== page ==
Recently, we’ve had the opportunity to help a few clients sell their vacation homes – mostly condos along our beautiful Gulf coast beaches. It wasn’t that they no longer wished to vacation at their favorite beach community, but they were visiting less frequently, and the cost to benefit no longer balanced out.
Like these sellers, many homeowners are observing how the market is changing and starting to question whether they should keep or sell their vacation homes.
• Should they take advantage of home prices hitting their greatest high in years?
• Alternatively, should they hold onto it for family and grandkids to enjoy and maybe inherit down the road?
• If they sell, when and how should they do it?
• What are the tax implications?
There is a great deal to consider. Especially with so much going on in the real estate market right now, it can be challenging to think through the many options.
Reasons to Sell Your Vacation Home
If you are thinking about selling, now may be a good time. Many investment advice resources contend that demand for vacation homes is red hot right now. According to a recent report from the National Association of Realtors (NAR), in 2021, vacation home sales were up more than 16%. NAR’s study also found that prices for homes in vacation markets have been increasing faster than non-vacation markets, despite taking a little longer sell.
Especially in Florida, the demand is high. Another study by Pacaso, a second-home ownership investment company, found that beach or lake locations rank at the top of the list for preferred vacation home locations, making our vacation homes in Tampa Bay, Sanibel, and Captiva Islands prime for resale opportunity.
Sale Price and COVID’s Impact on the Vacation Home Market
This could be the right time to sell, not only because of the higher sale prices but because of recent shifts caused by the COVID pandemic. The study by Pacaso also found that 12% of second homeowners purchased their homes during the pandemic.
Many of us probably admit that COVID somehow changed our lives. Whatever changes or stress it caused, the pandemic resulted in people looking for an escape. For some, that has meant escaping to their vacation home or exploring the dream of owning one.
Remote work also contributed to the rise in vacation home sales. When it comes to adapting to the new normal in a time of COVID, another shift we’re seeing is people turning their vacation homes into their permanent residences because of the ability to work from anywhere. Why not work where you love to be?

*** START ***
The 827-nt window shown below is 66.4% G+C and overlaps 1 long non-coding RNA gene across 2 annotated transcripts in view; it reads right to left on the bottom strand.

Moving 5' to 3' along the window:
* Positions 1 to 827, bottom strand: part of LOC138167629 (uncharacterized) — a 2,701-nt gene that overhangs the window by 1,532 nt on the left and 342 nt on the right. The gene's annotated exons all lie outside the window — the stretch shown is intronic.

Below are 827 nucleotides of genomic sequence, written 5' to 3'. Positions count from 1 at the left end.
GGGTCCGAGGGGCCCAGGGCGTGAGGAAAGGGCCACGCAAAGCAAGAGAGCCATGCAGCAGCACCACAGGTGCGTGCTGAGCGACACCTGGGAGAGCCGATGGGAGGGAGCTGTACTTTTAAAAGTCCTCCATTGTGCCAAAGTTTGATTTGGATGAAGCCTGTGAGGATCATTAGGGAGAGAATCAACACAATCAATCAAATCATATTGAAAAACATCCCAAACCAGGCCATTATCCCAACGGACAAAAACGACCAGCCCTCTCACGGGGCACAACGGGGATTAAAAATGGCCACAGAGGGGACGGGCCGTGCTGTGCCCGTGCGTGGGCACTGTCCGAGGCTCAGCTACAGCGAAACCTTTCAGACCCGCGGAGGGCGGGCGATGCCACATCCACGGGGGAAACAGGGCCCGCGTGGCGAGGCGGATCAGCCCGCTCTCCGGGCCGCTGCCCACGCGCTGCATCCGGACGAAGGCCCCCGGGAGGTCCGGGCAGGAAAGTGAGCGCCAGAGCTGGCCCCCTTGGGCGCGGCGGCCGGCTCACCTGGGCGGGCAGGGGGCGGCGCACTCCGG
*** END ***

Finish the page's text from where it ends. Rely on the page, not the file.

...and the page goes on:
Losing the Love for Your Vacation Home
Like our recent sellers, despite their love of beautiful, exciting, or relaxing locations, there comes a time for many people when they lose their fascination with their vacation home. Maybe the sand between their toes is no longer charming, or the beautiful falling leaves just equate to more yard work. Whether you’re growing tired of those unique vacation home features or it starts to become a chore to block out time to visit your vacation home, these are good indicators that it may be an excellent time to sell and chart a new course.
Reasons Not to Sell Your Vacation Home
Still loving and enjoying your vacation home is, of course, a great reason to hold on to it for continued use. It likely results in cost savings over other higher-cost vacation options, and it provides a secure asset that will continue to grow in value.
For some, a vacation home is more than just investment property – it’s a treasured family asset – a place where family members regularly unite to enjoy and celebrate time together. Keeping it in the family may be appreciated or even expected. Keep in mind inheritance doesn’t have to wait for your demise. Passing on a vacation property to loved ones now is an excellent way for you to see family members’ appreciation and be able to enjoy seeing them make the most out of their new vacation home.
Many vacation homes also can be turned into moneymaking ventures through long or short-term rentals*. Consider the best season for your vacation home and consider capitalizing on it through rental income. In Florida, this makes great sense. As a Floridian, the best time for us to visit a Gulf-front condo is in the summer, but for the rest of the world willing to pay high-priced seasonal rents, wintertime is critical. Let your vacation home make money for you.
While that sounds like a hassle, vacation management companies will do that work for you for a portion of the profit. Some good places to find these companies are through your local visitor’s bureau or chamber of commerce.
*Do be aware there are different tax implications for second homes owned for rental versus vacation. Once you shift to doing rental, your vacation home may lose its second home status and may become an investment property, which is treated and taxed differently by the Internal Revenue Service (IRS). Do your research and check with your accountant for guidance.
Alternate Vacation Options
Home swapping is an alternative to selling that might appeal to some vacation homeowners. This often is done with homeowners overseas, and it provides a great way to enjoy your vacation time elsewhere while still taking advantage of your vacation home ownership.
While this is not the case for us (in most Florida vacation markets), you may own a vacation home someplace where the market is a little slower. Holding onto your vacation home temporarily might be a better plan.
Tax Implications and Strategies